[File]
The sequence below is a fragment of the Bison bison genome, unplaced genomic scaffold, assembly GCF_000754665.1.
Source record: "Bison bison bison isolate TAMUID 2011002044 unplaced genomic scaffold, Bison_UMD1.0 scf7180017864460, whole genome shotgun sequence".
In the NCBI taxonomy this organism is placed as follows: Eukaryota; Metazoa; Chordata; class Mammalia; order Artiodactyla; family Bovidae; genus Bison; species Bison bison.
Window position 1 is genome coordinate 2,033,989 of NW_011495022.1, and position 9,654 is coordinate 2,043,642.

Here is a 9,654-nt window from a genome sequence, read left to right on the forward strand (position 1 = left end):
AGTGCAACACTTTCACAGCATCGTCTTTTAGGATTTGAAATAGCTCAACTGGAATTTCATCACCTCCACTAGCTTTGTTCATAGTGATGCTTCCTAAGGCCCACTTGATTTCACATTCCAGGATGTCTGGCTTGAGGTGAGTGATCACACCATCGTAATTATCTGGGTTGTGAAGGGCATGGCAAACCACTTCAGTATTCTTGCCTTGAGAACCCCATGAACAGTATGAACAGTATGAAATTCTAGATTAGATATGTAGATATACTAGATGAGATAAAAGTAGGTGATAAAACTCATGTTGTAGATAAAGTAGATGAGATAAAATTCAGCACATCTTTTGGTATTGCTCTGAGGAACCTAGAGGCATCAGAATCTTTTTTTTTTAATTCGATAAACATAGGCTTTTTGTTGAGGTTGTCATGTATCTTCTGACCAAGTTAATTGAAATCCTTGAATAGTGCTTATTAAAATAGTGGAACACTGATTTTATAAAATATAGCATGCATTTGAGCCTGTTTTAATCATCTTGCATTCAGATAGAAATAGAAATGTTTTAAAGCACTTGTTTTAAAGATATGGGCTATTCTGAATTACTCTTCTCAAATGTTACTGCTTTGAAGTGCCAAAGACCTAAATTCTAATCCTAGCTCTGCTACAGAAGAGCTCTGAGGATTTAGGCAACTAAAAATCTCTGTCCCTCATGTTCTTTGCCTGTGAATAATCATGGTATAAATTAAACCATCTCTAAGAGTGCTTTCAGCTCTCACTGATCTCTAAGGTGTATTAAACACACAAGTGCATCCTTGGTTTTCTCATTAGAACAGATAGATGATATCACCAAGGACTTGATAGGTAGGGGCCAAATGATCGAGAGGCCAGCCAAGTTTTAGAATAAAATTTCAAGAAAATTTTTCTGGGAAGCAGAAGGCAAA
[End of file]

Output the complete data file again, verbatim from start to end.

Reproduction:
The sequence below is a fragment of the Bison bison genome, unplaced genomic scaffold, assembly GCF_000754665.1.
Source record: "Bison bison bison isolate TAMUID 2011002044 unplaced genomic scaffold, Bison_UMD1.0 scf7180017864460, whole genome shotgun sequence".
In the NCBI taxonomy this organism is placed as follows: Eukaryota; Metazoa; Chordata; class Mammalia; order Artiodactyla; family Bovidae; genus Bison; species Bison bison.
Window position 1 is genome coordinate 2,033,989 of NW_011495022.1, and position 9,654 is coordinate 2,043,642.

Here is a 9,654-nt window from a genome sequence, read left to right on the forward strand (position 1 = left end):
AGTGCAACACTTTCACAGCATCGTCTTTTAGGATTTGAAATAGCTCAACTGGAATTTCATCACCTCCACTAGCTTTGTTCATAGTGATGCTTCCTAAGGCCCACTTGATTTCACATTCCAGGATGTCTGGCTTGAGGTGAGTGATCACACCATCGTAATTATCTGGGTTGTGAAGGGCATGGCAAACCACTTCAGTATTCTTGCCTTGAGAACCCCATGAACAGTATGAACAGTATGAAATTCTAGATTAGATATGTAGATATACTAGATGAGATAAAAGTAGGTGATAAAACTCATGTTGTAGATAAAGTAGATGAGATAAAATTCAGCACATCTTTTGGTATTGCTCTGAGGAACCTAGAGGCATCAGAATCTTTTTTTTTTAATTCGATAAACATAGGCTTTTTGTTGAGGTTGTCATGTATCTTCTGACCAAGTTAATTGAAATCCTTGAATAGTGCTTATTAAAATAGTGGAACACTGATTTTATAAAATATAGCATGCATTTGAGCCTGTTTTAATCATCTTGCATTCAGATAGAAATAGAAATGTTTTAAAGCACTTGTTTTAAAGATATGGGCTATTCTGAATTACTCTTCTCAAATGTTACTGCTTTGAAGTGCCAAAGACCTAAATTCTAATCCTAGCTCTGCTACAGAAGAGCTCTGAGGATTTAGGCAACTAAAAATCTCTGTCCCTCATGTTCTTTGCCTGTGAATAATCATGGTATAAATTAAACCATCTCTAAGAGTGCTTTCAGCTCTCACTGATCTCTAAGGTGTATTAAACACACAAGTGCATCCTTGGTTTTCTCATTAGAACAGATAGATGATATCACCAAGGACTTGATAGGTAGGGGCCAAATGATCGAGAGGCCAGCCAAGTTTTAGAATAAAATTTCAAGAAAATTTTTCTGGGAAGCAGAAGGCAAA